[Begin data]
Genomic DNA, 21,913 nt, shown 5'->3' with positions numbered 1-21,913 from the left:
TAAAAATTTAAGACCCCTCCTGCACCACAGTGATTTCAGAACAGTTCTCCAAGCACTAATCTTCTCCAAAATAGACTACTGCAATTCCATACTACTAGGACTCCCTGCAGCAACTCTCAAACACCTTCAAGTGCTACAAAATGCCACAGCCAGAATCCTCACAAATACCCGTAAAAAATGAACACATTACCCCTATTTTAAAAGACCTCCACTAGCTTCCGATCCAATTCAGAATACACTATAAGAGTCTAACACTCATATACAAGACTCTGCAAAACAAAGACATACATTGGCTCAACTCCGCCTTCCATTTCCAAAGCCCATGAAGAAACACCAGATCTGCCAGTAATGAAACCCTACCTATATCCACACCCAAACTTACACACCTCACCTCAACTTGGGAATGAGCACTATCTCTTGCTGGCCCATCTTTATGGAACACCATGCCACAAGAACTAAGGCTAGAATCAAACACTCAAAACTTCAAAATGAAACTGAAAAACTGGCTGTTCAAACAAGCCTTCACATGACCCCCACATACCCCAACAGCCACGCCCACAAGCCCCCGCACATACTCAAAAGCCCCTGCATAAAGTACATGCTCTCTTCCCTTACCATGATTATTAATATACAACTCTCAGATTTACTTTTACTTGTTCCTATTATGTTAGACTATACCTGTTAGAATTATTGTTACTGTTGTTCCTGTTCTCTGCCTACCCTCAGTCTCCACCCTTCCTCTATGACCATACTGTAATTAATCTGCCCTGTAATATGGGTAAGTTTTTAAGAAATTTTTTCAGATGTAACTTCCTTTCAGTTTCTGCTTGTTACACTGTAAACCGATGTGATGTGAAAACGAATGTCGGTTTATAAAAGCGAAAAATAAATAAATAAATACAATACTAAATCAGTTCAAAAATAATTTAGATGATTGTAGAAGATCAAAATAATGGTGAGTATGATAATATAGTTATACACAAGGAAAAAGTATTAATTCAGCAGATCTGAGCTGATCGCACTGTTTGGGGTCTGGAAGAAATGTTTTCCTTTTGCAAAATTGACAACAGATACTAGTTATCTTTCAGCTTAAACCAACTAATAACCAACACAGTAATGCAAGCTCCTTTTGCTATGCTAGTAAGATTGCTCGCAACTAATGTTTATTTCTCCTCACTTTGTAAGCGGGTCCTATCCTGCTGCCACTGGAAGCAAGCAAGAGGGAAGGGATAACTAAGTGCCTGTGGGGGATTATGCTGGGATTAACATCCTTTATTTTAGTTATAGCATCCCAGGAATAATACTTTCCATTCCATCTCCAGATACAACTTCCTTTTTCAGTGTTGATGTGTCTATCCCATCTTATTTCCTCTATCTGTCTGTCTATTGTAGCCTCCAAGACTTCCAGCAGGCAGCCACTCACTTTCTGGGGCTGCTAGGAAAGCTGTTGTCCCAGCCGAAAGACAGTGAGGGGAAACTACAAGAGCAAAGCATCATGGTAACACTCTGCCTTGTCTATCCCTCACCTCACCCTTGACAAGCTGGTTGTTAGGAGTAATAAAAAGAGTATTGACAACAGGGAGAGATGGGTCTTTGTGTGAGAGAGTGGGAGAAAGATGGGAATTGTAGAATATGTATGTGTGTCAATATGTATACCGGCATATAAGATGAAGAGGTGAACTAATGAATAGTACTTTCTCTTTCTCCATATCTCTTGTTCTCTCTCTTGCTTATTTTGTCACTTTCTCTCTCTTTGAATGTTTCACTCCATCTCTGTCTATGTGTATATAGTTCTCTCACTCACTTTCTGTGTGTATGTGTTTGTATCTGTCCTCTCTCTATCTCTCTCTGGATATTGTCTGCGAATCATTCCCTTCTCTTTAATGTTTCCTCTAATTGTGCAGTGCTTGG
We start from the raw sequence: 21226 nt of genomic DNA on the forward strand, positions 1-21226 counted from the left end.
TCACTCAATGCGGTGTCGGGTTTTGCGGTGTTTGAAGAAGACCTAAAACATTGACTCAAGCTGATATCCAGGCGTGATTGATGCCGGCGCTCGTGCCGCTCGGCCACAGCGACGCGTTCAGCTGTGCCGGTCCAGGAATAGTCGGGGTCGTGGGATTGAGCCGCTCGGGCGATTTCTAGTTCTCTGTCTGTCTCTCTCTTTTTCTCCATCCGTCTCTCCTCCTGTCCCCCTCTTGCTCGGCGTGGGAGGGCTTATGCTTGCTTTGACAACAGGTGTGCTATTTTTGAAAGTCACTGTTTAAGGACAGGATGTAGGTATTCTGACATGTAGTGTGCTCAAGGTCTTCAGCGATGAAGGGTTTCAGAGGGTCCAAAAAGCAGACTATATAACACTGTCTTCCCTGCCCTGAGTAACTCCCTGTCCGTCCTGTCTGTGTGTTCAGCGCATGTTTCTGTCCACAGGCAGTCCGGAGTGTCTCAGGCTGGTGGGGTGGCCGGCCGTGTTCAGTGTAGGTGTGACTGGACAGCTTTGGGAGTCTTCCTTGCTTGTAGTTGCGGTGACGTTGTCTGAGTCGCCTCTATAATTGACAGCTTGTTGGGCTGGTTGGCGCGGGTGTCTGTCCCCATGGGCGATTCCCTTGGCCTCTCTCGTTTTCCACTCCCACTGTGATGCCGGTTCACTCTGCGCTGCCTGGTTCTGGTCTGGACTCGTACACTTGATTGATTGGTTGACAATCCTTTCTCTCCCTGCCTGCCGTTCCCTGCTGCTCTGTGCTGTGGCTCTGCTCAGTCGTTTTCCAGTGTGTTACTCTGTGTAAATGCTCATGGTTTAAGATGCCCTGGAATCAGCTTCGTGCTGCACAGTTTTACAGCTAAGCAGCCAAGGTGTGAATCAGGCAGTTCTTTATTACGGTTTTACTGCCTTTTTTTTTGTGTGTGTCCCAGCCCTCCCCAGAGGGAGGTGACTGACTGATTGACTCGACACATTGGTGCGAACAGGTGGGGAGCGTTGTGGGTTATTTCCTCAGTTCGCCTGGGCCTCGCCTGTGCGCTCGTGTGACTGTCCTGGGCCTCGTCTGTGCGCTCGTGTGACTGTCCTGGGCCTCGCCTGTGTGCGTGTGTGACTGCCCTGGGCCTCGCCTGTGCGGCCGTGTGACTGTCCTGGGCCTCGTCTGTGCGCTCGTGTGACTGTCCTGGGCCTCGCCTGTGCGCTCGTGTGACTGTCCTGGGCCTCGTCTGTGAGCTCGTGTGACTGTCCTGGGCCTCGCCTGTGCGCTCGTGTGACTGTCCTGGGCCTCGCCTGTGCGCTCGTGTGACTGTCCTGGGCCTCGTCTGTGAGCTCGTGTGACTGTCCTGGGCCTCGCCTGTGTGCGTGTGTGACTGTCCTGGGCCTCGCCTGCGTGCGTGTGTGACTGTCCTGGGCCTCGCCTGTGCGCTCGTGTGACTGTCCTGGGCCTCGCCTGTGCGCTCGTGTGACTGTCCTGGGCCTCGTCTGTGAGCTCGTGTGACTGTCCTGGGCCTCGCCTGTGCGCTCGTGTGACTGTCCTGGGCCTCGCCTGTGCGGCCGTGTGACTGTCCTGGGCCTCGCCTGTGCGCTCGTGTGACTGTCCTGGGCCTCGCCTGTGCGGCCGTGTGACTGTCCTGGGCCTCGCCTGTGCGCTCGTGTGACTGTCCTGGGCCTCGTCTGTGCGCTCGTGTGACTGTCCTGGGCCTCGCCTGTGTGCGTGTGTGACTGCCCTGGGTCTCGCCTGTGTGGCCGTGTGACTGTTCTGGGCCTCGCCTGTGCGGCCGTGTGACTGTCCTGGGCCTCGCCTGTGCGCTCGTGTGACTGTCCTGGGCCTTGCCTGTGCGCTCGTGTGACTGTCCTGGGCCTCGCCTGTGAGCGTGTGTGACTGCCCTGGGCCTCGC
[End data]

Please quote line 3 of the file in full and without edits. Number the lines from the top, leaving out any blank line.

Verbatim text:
We start from the raw sequence: 21226 nt of genomic DNA on the forward strand, positions 1-21226 counted from the left end.